Starting next year, workers will have another retirement savings option – the Roth 401(k), which allows tax-free withdrawal of savings upon retirement. % % %%
The law making these accounts available will go into effect Jan.1, and a few companies will be prepared to offer them to employees at that time; others will offer them later in the year.
Unlike traditional 401(k) accounts – which allow workers to save and invest some of their money before paying taxes but are taxed when the money is withdrawn – the Roth 401(k), which is modeled on the Roth individual retirement account, requires workers to pay tax on their earnings before saving the money. % % In exchange, the money can be withdrawn tax-free.
“The Roth 401(k) is most likely to be an attractive option for those who expect to be paying a higher tax rate in retirement than they do today,” according to Jim Sullivan, an assistant professor of economics at the University of Notre Dame who specializes in labor economics and public finance.
“For example, younger workers who expect their retirement income to be higher than their current income could benefit from contributing to a Roth 401(k) rather than a traditional 401(k). % % Another reason to contribute to a Roth 401(k) is if you expect that the government will raise income tax rates in the future,” Sullivan added.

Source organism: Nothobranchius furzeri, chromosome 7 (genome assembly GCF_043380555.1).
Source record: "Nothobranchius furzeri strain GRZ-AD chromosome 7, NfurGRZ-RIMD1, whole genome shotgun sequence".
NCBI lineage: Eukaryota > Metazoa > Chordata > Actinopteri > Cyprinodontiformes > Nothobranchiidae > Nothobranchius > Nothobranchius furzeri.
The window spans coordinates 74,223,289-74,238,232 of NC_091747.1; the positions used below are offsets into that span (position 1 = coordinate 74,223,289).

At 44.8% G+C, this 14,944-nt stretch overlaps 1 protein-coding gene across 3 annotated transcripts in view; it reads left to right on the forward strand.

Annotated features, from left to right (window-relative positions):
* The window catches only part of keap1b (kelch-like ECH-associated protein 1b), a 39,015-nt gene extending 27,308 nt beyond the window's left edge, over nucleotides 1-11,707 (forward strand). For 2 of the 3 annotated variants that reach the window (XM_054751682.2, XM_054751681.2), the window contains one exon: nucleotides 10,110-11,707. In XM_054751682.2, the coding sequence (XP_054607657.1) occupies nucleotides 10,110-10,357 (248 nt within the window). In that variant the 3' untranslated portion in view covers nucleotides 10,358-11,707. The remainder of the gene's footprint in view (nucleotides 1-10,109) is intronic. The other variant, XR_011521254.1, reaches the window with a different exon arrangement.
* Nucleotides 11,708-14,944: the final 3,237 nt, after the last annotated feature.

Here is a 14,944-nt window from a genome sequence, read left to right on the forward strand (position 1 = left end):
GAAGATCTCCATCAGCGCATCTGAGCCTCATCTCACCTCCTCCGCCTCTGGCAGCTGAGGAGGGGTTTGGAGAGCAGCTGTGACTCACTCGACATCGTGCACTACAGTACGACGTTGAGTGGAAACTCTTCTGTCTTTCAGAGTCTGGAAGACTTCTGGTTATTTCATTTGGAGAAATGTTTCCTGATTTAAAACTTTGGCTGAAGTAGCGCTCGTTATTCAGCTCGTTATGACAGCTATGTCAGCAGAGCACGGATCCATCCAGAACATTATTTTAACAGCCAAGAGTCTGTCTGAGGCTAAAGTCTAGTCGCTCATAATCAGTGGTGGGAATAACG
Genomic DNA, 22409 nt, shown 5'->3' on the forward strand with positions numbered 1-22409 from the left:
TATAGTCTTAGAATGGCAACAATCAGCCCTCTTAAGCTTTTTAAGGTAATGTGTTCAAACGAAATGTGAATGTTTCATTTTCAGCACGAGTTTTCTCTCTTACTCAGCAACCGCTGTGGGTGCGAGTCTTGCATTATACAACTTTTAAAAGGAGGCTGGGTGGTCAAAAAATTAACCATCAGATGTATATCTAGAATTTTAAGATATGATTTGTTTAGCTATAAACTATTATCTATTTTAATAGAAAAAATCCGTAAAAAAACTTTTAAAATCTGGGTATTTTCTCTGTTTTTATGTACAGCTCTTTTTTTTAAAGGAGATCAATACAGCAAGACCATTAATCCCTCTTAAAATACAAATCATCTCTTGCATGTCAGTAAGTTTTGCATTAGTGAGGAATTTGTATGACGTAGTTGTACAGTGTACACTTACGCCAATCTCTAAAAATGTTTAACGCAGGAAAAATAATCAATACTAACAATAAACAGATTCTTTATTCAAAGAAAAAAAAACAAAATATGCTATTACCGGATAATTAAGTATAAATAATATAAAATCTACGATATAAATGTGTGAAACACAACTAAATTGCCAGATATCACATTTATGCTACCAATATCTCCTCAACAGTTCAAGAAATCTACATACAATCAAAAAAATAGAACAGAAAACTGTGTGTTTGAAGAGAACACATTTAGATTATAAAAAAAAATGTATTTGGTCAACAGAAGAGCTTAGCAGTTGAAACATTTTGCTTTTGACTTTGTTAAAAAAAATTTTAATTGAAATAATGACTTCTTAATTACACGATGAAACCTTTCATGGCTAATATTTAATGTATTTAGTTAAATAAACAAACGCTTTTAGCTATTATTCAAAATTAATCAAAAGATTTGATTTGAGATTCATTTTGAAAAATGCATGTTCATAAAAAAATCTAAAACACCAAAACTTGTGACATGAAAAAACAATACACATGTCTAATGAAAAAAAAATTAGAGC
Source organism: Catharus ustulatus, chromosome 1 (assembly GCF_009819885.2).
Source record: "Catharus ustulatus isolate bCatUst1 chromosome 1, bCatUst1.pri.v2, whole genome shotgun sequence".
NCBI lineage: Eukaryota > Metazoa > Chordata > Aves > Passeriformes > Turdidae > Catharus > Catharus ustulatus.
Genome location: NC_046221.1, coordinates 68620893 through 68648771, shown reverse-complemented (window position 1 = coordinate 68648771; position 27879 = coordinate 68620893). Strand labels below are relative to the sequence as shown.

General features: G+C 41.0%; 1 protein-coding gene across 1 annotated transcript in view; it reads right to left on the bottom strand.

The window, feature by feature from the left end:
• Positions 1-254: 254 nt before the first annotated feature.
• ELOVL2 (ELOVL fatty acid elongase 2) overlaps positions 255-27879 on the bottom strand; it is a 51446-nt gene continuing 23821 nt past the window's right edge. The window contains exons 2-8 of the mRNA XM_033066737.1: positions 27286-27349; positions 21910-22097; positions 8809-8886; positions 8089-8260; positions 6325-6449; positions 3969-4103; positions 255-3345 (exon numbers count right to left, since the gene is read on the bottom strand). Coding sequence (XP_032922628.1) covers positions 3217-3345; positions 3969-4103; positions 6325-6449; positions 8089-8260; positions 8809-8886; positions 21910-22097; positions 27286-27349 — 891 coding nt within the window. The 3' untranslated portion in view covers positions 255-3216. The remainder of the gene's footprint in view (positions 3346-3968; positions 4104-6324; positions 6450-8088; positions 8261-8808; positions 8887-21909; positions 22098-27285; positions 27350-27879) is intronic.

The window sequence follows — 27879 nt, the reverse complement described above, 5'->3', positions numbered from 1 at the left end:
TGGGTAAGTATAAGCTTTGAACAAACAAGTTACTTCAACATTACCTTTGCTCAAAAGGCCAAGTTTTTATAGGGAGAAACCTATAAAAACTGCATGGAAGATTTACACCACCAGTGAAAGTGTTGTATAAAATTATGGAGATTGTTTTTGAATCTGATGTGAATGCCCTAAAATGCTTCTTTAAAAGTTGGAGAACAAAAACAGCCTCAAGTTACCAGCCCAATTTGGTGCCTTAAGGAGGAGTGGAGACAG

Though a tax-free withdrawal has its appeal, it isn’t the best option for everyone.
“Contributing to a Roth 401(k) may not be beneficial to taxpayers who are eligible for certain tax breaks that are based on taxable income,” Sullivan explained. "Families with income in excess of $110,000 may qualify for a larger child taxcredit if they reduce their taxable income by contributing to a traditional 401(k).
“Contributions to a Roth 401(k) will not help in this case because these contributions do not reduce current taxable income.”
The Associated Press contributed to this story.
Contact: James Sullivan is available for interviews and can be reached at 574-631-7587 or Sullivan.firstname.lastname@example.org. % % The preceding comments are for us in whole or part.
Originally published by newsinfo.nd.edu on November 02, 2005.at